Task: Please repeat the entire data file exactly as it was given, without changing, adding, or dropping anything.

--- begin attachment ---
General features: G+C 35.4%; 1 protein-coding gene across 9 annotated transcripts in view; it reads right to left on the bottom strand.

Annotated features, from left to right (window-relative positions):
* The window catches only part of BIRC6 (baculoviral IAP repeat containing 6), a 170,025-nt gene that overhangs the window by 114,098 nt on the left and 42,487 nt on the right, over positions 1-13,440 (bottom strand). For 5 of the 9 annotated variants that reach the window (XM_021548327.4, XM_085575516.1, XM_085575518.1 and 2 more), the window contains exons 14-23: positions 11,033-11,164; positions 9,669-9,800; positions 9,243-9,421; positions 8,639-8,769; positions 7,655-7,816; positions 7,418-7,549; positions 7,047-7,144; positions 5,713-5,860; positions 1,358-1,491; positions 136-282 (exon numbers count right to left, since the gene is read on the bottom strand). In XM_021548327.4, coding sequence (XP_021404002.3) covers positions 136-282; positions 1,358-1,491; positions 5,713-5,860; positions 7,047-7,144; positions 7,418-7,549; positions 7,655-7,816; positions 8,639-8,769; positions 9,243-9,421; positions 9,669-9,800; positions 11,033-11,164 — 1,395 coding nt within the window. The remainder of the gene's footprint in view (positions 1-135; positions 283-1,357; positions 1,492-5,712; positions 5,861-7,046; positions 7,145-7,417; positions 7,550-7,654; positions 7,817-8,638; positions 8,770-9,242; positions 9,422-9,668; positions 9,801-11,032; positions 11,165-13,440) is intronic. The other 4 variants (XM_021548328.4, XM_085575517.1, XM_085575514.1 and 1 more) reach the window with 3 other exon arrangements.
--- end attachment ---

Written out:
General features: G+C 35.4%; 1 protein-coding gene across 9 annotated transcripts in view; it reads right to left on the bottom strand.

Annotated features, from left to right (window-relative positions):
* The window catches only part of BIRC6 (baculoviral IAP repeat containing 6), a 170,025-nt gene that overhangs the window by 114,098 nt on the left and 42,487 nt on the right, over positions 1-13,440 (bottom strand). For 5 of the 9 annotated variants that reach the window (XM_021548327.4, XM_085575516.1, XM_085575518.1 and 2 more), the window contains exons 14-23: positions 11,033-11,164; positions 9,669-9,800; positions 9,243-9,421; positions 8,639-8,769; positions 7,655-7,816; positions 7,418-7,549; positions 7,047-7,144; positions 5,713-5,860; positions 1,358-1,491; positions 136-282 (exon numbers count right to left, since the gene is read on the bottom strand). In XM_021548327.4, coding sequence (XP_021404002.3) covers positions 136-282; positions 1,358-1,491; positions 5,713-5,860; positions 7,047-7,144; positions 7,418-7,549; positions 7,655-7,816; positions 8,639-8,769; positions 9,243-9,421; positions 9,669-9,800; positions 11,033-11,164 — 1,395 coding nt within the window. The remainder of the gene's footprint in view (positions 1-135; positions 283-1,357; positions 1,492-5,712; positions 5,861-7,046; positions 7,145-7,417; positions 7,550-7,654; positions 7,817-8,638; positions 8,770-9,242; positions 9,422-9,668; positions 9,801-11,032; positions 11,165-13,440) is intronic. The other 4 variants (XM_021548328.4, XM_085575517.1, XM_085575514.1 and 1 more) reach the window with 3 other exon arrangements.